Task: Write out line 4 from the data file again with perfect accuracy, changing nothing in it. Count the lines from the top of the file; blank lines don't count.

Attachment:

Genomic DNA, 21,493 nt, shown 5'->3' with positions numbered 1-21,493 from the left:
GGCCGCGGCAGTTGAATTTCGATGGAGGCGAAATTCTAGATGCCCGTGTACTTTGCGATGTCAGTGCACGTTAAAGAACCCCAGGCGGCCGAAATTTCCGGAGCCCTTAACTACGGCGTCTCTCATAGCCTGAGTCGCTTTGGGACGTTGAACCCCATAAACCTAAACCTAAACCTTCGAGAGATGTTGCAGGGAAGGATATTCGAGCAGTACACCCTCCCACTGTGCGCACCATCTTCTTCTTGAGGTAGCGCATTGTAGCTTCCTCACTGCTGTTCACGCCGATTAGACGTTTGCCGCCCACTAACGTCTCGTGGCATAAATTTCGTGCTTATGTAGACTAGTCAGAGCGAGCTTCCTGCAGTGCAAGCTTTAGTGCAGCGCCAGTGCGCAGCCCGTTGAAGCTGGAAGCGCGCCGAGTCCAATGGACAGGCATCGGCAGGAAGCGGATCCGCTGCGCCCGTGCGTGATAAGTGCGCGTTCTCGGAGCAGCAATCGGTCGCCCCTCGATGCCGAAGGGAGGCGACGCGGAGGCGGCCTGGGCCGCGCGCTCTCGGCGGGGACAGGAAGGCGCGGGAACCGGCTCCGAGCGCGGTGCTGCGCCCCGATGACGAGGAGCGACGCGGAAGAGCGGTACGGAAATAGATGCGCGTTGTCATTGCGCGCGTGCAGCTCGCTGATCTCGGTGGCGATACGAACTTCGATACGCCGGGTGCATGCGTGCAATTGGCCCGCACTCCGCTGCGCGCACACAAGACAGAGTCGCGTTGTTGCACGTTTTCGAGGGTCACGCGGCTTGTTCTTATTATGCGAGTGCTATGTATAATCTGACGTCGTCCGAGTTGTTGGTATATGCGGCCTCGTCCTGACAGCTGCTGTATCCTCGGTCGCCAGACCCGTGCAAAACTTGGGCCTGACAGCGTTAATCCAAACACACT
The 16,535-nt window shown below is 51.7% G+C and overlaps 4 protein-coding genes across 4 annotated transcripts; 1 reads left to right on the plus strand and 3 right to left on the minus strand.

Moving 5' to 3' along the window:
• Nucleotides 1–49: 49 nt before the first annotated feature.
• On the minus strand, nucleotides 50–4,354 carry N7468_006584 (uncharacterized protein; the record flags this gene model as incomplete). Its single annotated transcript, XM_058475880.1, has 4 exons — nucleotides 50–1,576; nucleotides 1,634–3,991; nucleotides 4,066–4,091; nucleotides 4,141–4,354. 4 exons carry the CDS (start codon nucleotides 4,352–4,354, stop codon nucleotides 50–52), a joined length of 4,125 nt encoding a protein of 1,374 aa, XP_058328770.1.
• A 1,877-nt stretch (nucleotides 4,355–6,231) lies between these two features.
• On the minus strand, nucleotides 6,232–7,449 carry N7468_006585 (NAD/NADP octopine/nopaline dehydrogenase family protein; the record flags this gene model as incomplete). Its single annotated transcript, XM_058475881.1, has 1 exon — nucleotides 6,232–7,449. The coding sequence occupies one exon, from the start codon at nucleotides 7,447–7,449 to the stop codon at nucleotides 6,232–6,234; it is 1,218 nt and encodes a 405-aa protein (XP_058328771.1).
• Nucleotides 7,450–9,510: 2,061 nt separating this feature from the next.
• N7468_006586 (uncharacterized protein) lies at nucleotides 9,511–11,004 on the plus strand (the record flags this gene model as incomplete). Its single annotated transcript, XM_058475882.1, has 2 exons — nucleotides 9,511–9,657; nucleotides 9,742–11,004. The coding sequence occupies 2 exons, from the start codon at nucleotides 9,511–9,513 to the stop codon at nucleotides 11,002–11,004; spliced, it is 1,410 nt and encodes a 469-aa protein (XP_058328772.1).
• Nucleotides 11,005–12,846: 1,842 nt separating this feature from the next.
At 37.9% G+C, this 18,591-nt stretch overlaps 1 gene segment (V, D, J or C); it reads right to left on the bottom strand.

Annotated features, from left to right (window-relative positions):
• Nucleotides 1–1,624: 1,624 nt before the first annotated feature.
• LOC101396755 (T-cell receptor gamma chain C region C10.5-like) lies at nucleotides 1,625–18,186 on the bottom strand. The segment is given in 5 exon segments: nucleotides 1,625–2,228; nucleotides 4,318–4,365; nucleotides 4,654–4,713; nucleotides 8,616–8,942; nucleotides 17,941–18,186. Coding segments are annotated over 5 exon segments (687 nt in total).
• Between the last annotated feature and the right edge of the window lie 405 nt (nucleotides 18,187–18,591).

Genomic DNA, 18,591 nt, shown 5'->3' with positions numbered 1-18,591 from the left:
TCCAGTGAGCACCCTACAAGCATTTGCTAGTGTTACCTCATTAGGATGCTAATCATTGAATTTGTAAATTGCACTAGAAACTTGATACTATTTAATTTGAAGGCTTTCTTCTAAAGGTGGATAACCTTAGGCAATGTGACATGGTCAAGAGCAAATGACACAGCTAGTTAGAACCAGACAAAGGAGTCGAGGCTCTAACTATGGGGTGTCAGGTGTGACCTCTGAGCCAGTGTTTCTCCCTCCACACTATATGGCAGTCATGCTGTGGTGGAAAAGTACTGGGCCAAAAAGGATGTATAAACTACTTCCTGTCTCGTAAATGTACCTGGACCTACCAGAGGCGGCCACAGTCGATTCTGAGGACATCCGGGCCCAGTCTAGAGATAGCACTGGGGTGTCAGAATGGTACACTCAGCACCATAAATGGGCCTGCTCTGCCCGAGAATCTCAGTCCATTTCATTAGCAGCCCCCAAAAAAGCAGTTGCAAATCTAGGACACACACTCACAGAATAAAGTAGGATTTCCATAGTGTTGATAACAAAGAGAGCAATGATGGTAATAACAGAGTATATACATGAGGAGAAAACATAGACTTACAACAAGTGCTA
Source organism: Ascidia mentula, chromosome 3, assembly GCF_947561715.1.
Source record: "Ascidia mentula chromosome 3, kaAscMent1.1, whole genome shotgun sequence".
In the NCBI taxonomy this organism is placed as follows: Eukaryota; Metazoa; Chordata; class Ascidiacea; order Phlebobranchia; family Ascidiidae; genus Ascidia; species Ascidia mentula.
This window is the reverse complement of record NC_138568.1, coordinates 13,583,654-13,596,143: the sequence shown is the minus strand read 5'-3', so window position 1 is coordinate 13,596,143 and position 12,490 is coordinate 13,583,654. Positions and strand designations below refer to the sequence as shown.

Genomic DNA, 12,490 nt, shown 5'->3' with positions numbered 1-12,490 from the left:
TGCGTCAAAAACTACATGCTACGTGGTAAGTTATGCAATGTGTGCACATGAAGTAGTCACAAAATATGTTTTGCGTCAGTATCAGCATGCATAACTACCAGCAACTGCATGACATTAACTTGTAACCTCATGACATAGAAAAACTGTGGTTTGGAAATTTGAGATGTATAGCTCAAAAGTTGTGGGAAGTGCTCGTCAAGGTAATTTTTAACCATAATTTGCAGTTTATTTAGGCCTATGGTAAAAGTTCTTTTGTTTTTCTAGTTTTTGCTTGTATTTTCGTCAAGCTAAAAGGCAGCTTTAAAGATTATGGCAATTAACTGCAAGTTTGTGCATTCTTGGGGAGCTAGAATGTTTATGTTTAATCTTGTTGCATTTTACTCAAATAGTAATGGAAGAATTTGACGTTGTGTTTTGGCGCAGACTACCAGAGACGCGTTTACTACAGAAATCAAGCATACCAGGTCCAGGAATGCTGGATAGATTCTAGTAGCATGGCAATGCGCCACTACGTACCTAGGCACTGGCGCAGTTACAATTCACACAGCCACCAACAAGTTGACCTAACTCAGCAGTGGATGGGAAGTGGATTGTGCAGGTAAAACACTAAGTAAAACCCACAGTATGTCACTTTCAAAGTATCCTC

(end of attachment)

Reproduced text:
Moving 5' to 3' along the window: